By Gina Cousineau
No fewer than six times this year, I have written my monthly column with COVID-19 at the forefront, as its effect on our lives, both physically and mentally, cannot be denied.
As a nutrition professional, people typically reach out when they are finally “sick and tired of being sick and tired,” turning to me as a last-ditch effort when the pills, potions, and diet claims fail.
While I would prefer to be one of the first practitioners to be sought out, at some point individuals realize that the quick fixes are nothing more than putting duct tape over the gaping hole on the damaged hull of their boat.
Recently, I was chatting with a 50-something couple who are “scared to death” about contracting the coronavirus. Over the past six months, they have rarely socialized, purchased most of their needs online, and spent a lot of time on their boat avoiding people. They are concerned that if the husband gets the virus—he is a former firefighter who has compromised lungs and a heart condition, as well as overweight and pre-diabetic—he will not survive.
While I can only imagine having that fear, I hope you know me well enough by now, as I have shared monthly the importance of using nutrition and exercise to shift the course of your life. I believe in the concept of being “proactive.”
To this couple, and perhaps to many of you reading this article right now, know I am speaking to you. I cannot reiterate enough that there is so much more that you can do right now that can build your immunity to help combat not only the virus, but every other comorbidity that aids in the horrific death rate we have seen during the pandemic.
This is no different than when your doctor tells you that you must start to take care of yourself and shoos you out the door with the directions to start exercising and lose weight. Unfortunately, even that medical professional doesn’t have the time nor education to help you figure out how this might look in your life.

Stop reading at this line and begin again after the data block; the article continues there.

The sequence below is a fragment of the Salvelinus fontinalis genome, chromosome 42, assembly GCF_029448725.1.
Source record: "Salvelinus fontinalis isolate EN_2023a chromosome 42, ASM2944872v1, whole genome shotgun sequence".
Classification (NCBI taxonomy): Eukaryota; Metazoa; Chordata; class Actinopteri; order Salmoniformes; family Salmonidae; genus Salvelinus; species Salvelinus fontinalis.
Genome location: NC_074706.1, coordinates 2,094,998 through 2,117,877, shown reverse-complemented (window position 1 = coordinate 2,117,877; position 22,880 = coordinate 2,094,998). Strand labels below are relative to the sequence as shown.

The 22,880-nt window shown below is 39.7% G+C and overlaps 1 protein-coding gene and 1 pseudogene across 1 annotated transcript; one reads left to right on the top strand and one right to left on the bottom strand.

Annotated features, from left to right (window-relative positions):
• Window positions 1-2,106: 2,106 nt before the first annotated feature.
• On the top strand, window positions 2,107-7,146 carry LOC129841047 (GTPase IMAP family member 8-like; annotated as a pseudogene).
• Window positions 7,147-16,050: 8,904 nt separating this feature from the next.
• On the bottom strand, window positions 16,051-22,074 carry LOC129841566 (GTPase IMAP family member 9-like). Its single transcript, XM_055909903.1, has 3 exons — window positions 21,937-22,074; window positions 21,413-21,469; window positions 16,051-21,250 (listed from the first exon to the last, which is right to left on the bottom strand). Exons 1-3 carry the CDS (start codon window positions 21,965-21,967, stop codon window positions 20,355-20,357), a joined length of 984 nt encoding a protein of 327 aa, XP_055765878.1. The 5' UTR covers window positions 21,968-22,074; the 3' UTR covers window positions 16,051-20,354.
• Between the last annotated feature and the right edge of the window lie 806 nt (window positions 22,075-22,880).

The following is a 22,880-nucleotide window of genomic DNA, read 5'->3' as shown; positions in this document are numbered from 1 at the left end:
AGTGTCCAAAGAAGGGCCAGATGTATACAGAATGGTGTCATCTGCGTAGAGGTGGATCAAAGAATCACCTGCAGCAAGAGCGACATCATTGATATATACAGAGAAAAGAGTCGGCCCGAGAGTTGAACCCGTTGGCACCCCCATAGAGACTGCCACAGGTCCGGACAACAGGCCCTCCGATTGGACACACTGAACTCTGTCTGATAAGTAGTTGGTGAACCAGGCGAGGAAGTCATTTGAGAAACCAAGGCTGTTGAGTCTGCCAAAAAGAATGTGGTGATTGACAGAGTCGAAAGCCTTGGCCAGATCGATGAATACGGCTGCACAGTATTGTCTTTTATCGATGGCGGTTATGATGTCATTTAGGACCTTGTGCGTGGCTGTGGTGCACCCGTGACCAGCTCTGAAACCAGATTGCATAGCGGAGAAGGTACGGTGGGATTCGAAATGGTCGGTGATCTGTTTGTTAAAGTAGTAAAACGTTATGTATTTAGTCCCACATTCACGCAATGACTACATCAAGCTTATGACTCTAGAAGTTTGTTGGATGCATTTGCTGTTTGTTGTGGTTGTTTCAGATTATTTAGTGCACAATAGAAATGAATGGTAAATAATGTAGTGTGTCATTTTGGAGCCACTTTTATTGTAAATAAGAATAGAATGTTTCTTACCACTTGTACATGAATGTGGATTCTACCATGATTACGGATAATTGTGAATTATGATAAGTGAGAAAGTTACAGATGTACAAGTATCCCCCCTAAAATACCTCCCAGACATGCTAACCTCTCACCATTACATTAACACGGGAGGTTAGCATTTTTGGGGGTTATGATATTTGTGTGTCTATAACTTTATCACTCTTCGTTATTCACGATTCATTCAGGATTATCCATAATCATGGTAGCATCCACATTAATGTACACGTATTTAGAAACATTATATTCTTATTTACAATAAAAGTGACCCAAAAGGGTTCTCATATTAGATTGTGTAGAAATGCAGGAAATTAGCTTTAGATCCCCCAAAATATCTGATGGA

Enter Mama G, or another highly qualified nutrition and/or fitness professional.
Where to start:
1. Move more. The concept of “use it or lose it” is alive and well. Start walking daily.
2. Buy more food in its natural state and learn to cook basic meals. A banana over banana bread, brown rice over rice crackers, roast chicken over chicken nuggets.
3. Never allow your gas tank to hit empty. While there are a million and one tricks to help you ingest fewer calories throughout your day, the sure-fire fail is to starve yourself. Eating a wholesome breakfast, lunch and dinner, paired with a snack or two, can drive your success. Calories do matter, folks, but so does the quality of your food choices.
4. Be kind. This is not an all-or-none proposition. You must literally and figuratively stop putting too much on your plate. Exercise a little each day. Pull together a lovely plate of food that has fiber, fat and protein. And practice kindness with yourself and others.
Gina Cousineau sees clients virtually and in person out of her San Clemente office. Her extensive education with a BS in dietetics and MS in integrative and functional nutrition, chef training, and 30-plus years as a fitness professional, allow her to help clients lose weight and improve their health. You can reach her at email@example.com, 949.842.9975, and on Instagram and Facebook @mamagslifestyle.